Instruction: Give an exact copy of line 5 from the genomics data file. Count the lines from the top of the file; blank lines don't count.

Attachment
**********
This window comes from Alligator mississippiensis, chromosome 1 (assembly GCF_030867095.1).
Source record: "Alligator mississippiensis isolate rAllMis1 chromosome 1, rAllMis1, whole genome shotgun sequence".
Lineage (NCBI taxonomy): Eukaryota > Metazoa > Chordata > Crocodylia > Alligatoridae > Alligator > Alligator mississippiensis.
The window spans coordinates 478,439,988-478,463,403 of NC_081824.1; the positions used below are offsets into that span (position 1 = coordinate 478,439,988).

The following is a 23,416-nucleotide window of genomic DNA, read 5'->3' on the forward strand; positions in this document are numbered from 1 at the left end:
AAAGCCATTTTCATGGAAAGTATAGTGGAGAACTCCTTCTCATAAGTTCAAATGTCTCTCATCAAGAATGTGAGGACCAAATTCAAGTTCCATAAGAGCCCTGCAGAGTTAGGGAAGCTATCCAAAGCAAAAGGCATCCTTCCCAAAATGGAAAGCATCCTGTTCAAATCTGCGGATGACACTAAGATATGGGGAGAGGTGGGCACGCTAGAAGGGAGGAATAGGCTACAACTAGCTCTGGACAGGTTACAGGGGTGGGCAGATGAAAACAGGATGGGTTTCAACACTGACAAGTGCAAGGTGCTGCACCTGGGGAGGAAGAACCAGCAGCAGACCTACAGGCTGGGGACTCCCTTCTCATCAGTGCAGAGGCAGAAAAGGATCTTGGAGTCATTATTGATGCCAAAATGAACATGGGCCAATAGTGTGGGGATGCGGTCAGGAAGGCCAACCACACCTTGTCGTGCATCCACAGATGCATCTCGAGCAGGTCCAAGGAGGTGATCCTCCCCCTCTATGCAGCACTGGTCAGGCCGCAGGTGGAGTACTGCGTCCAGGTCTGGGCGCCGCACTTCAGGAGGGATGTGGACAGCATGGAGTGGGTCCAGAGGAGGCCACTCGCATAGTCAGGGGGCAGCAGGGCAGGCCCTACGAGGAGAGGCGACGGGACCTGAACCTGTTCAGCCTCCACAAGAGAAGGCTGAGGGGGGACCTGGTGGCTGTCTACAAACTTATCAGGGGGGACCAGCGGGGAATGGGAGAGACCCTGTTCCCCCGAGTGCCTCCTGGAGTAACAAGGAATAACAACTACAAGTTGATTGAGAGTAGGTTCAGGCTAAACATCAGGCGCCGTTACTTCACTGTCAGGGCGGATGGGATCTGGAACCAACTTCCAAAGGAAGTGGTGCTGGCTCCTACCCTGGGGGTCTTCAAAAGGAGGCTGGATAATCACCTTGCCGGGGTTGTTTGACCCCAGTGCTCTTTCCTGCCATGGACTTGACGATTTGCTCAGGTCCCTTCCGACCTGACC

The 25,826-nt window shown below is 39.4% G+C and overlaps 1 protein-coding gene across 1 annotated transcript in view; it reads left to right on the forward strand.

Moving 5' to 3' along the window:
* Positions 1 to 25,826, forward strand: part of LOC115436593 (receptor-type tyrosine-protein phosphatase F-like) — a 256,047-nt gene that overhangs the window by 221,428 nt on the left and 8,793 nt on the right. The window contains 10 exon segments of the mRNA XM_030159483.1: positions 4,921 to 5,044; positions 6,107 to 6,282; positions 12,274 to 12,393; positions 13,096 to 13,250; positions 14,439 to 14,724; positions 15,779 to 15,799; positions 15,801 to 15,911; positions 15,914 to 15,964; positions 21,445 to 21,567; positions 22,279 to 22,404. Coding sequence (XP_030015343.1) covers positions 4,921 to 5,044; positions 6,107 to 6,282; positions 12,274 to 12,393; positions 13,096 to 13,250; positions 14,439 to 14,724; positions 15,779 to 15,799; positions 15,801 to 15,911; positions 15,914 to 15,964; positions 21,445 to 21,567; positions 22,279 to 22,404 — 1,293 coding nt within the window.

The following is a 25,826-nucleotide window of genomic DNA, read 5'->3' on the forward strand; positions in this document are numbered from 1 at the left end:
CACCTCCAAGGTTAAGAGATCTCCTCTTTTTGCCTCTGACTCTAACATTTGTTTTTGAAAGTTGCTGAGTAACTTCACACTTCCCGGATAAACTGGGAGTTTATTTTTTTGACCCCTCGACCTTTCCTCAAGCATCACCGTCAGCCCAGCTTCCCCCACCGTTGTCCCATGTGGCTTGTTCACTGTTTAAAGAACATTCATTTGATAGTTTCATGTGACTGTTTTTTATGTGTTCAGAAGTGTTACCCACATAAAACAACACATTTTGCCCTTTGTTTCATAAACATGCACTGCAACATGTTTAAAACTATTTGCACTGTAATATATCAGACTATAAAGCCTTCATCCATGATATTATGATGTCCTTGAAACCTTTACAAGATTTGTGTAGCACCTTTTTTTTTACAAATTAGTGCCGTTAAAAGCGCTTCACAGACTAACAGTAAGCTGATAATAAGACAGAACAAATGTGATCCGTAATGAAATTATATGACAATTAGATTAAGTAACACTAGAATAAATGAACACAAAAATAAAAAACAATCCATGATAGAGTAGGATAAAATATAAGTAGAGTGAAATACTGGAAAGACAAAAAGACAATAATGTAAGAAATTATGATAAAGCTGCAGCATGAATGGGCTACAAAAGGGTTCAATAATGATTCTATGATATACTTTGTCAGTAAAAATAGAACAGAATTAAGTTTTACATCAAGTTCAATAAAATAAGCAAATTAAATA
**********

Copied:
The following is a 23,416-nucleotide window of genomic DNA, read 5'->3' on the forward strand; positions in this document are numbered from 1 at the left end: